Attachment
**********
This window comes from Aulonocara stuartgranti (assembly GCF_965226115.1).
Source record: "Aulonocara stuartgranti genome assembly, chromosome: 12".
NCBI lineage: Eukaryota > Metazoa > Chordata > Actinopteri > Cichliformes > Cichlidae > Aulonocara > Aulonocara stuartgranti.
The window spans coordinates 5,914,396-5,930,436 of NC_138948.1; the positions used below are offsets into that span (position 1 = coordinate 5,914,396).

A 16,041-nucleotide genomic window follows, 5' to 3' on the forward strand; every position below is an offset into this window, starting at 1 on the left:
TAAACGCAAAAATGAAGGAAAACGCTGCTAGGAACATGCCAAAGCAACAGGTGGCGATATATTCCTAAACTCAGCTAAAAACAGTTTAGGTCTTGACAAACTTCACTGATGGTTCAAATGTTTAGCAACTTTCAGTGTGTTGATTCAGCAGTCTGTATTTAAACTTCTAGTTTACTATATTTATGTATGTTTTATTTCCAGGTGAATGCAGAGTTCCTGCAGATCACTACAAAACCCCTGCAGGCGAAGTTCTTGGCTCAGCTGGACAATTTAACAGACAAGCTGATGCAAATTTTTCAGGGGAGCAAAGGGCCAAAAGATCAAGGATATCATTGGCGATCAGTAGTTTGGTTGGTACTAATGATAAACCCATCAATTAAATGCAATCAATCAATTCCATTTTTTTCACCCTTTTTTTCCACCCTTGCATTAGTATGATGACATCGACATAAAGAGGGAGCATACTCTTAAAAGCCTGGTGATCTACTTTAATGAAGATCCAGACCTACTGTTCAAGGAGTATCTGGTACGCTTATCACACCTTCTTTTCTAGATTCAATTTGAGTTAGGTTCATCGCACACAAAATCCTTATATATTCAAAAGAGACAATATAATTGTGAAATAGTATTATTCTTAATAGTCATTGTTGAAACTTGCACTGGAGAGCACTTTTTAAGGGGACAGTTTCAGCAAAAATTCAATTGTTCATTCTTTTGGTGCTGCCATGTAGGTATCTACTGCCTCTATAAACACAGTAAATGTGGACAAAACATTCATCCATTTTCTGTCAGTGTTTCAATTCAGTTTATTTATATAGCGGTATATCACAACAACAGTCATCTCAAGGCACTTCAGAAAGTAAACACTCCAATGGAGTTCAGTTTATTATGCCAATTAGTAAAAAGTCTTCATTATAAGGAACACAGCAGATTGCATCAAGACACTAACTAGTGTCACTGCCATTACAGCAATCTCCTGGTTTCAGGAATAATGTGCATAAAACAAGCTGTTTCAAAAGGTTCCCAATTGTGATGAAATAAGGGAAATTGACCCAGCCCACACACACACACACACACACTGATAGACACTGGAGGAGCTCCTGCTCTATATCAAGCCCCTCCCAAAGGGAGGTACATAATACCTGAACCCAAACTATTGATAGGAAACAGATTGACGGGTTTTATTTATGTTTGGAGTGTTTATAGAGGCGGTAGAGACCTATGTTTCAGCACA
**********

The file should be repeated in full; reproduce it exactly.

This window comes from Aulonocara stuartgranti (assembly GCF_965226115.1).
Source record: "Aulonocara stuartgranti genome assembly, chromosome: 12".
NCBI lineage: Eukaryota > Metazoa > Chordata > Actinopteri > Cichliformes > Cichlidae > Aulonocara > Aulonocara stuartgranti.
The window spans coordinates 5,914,396-5,930,436 of NC_138948.1; the positions used below are offsets into that span (position 1 = coordinate 5,914,396).

A 16,041-nucleotide genomic window follows, 5' to 3' on the forward strand; every position below is an offset into this window, starting at 1 on the left:
TAAACGCAAAAATGAAGGAAAACGCTGCTAGGAACATGCCAAAGCAACAGGTGGCGATATATTCCTAAACTCAGCTAAAAACAGTTTAGGTCTTGACAAACTTCACTGATGGTTCAAATGTTTAGCAACTTTCAGTGTGTTGATTCAGCAGTCTGTATTTAAACTTCTAGTTTACTATATTTATGTATGTTTTATTTCCAGGTGAATGCAGAGTTCCTGCAGATCACTACAAAACCCCTGCAGGCGAAGTTCTTGGCTCAGCTGGACAATTTAACAGACAAGCTGATGCAAATTTTTCAGGGGAGCAAAGGGCCAAAAGATCAAGGATATCATTGGCGATCAGTAGTTTGGTTGGTACTAATGATAAACCCATCAATTAAATGCAATCAATCAATTCCATTTTTTTCACCCTTTTTTTCCACCCTTGCATTAGTATGATGACATCGACATAAAGAGGGAGCATACTCTTAAAAGCCTGGTGATCTACTTTAATGAAGATCCAGACCTACTGTTCAAGGAGTATCTGGTACGCTTATCACACCTTCTTTTCTAGATTCAATTTGAGTTAGGTTCATCGCACACAAAATCCTTATATATTCAAAAGAGACAATATAATTGTGAAATAGTATTATTCTTAATAGTCATTGTTGAAACTTGCACTGGAGAGCACTTTTTAAGGGGACAGTTTCAGCAAAAATTCAATTGTTCATTCTTTTGGTGCTGCCATGTAGGTATCTACTGCCTCTATAAACACAGTAAATGTGGACAAAACATTCATCCATTTTCTGTCAGTGTTTCAATTCAGTTTATTTATATAGCGGTATATCACAACAACAGTCATCTCAAGGCACTTCAGAAAGTAAACACTCCAATGGAGTTCAGTTTATTATGCCAATTAGTAAAAAGTCTTCATTATAAGGAACACAGCAGATTGCATCAAGACACTAACTAGTGTCACTGCCATTACAGCAATCTCCTGGTTTCAGGAATAATGTGCATAAAACAAGCTGTTTCAAAAGGTTCCCAATTGTGATGAAATAAGGGAAATTGACCCAGCCCACACACACACACACACACACTGATAGACACTGGAGGAGCTCCTGCTCTATATCAAGCCCCTCCCAAAGGGAGGTACATAATACCTGAACCCAAACTATTGATAGGAAACAGATTGACGGGTTTTATTTATGTTTGGAGTGTTTATAGAGGCGGTAGAGACCTATGTTTCAGCACA